One might think that political correctness would have no place in the more serious arenas of policy, such as public health, but that is not the case. An editorial in the Minneapolis Star-Tribune struck a blow for the say-no-evil variety of public debate, wherein the writer bemoaned the increasing number of Minnesota tuberculosis cases, of which four in five are immigrants. (While TB in the U.S. is on the decline overall, it is growing in states like Minnesota that have large immigrant populations.) Instead of a reasonable and responsible statement about improved screening to keep out persons with dangerous infectious diseases, the Star-Tribune went global, instead recommending only a worldwide effort against TB and saying that "cracking down on immigration is no answer." Evidently the writer has forgotten the history of Ellis Island, where all immigrants were given physical examinations precisely to prevent the entrance of disease-infected persons, with one to three percent of newcomers sent back to their home countries every year because of health concerns. Rejection of foreigners carrying infectious disease is part of our immigration tradition.
Considering that there are an estimated 11 million illegal aliens in the country -- none of whom has had the required health screening for legal entrance -- medical prudence about American public health would indicate just the sort of "crackdown" dismissed by the Minnesota editorialist. There is zero tolerance for many kinds of crime, but 11 million law-breaking, potentially disease-harboring foreign nationals are ignored by politicians and law-enforcement officials alike. Public health would be well served by repatriation of the millions whose true and legal homes are elsewhere. In addition, further illegal immigration should be prevented by border and workplace enforcement.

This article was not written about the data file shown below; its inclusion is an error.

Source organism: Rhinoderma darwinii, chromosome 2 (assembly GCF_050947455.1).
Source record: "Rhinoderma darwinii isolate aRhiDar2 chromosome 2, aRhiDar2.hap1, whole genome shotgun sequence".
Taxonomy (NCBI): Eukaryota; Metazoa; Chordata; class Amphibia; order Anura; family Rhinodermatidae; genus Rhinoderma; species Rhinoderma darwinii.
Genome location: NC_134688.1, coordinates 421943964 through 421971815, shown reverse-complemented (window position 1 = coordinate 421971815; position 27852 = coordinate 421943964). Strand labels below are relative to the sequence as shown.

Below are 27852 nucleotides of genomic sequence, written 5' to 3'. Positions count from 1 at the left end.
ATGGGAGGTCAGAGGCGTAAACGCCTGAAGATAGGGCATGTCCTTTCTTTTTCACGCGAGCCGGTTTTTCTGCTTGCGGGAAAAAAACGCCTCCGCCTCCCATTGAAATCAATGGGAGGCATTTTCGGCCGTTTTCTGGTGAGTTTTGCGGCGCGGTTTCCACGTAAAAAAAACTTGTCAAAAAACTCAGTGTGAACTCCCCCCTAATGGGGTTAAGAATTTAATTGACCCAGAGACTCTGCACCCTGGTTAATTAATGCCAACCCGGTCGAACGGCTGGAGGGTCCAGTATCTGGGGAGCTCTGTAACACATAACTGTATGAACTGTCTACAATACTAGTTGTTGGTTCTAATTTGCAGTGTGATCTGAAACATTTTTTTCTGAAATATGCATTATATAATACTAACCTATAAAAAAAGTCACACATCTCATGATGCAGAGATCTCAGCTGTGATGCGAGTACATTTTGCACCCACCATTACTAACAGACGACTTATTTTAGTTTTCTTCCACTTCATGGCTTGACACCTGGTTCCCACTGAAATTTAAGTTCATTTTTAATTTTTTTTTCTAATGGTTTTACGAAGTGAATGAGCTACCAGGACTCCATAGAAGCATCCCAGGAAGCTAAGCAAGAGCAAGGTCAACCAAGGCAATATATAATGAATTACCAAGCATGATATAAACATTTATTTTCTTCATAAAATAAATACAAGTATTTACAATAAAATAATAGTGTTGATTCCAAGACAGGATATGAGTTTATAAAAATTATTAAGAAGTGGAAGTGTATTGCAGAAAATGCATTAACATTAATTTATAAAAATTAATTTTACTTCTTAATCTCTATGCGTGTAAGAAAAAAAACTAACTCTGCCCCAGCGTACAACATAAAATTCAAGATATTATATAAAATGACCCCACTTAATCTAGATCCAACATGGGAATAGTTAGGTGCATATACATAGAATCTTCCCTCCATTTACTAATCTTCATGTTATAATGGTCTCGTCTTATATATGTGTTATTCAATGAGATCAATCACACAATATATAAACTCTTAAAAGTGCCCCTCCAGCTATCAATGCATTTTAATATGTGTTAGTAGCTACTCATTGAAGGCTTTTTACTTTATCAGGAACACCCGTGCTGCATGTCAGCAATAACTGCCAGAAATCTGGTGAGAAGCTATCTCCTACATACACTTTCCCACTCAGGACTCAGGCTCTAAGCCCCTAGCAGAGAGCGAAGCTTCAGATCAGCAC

The State of Public Health in America
Public health has fallen from the nation's radar screen at our peril. A long period of medical success has been partly to blame -- the remarkable results achieved with antibiotics, immunization and improved sanitation led the policy makers to conclude that the battle against communicable disease had been won. The victories over killers like polio, cholera and tuberculosis were followed by a decrease in antibiotic research and a slackening of preventive measures. At the same time memories of tuberculosis wards were fading, lawyers enlarged the concept of bioethics and individual patient's rights. That emphasis was not altogether a bad thing when one considers the cases of government plutonium injections and other radiation testing on uninformed patients that took place from 1944 to 1975. Still, the pendulum has been swinging away from public health requirements at the same time that the globalized economy has exploded with increased trade and immigration -- both of which mean foreign diseases, creatures and organisms are just a plane ride away.